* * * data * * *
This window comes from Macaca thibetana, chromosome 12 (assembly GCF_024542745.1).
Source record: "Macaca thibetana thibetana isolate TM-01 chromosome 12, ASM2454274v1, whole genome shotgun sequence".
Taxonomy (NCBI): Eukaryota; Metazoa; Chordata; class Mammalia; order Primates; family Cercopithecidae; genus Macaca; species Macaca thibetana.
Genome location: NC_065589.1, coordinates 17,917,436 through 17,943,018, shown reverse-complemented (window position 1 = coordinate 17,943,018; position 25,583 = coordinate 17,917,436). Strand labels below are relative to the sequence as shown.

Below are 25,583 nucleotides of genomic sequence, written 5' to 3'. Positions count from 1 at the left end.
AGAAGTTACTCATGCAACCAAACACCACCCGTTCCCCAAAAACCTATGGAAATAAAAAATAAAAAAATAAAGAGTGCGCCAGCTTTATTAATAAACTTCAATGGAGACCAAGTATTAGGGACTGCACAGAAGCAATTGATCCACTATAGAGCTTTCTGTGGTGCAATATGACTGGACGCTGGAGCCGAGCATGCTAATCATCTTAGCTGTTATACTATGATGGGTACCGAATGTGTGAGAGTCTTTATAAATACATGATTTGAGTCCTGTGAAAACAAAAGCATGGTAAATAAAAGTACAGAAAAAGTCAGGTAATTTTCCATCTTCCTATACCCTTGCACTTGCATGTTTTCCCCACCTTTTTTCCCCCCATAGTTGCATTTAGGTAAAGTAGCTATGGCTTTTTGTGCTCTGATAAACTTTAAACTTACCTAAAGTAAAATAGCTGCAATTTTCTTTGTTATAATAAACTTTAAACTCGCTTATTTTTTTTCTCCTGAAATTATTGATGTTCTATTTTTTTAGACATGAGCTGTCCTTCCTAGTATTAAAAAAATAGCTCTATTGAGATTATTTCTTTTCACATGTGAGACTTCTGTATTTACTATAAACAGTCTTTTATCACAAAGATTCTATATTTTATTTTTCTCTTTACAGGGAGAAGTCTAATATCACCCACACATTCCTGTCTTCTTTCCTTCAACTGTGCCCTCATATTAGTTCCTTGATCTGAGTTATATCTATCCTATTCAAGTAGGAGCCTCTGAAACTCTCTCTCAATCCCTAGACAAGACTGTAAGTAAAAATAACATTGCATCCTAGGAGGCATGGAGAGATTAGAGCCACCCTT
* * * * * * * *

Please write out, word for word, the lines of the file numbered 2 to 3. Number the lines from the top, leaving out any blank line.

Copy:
Source record: "Macaca thibetana thibetana isolate TM-01 chromosome 12, ASM2454274v1, whole genome shotgun sequence".
Taxonomy (NCBI): Eukaryota; Metazoa; Chordata; class Mammalia; order Primates; family Cercopithecidae; genus Macaca; species Macaca thibetana.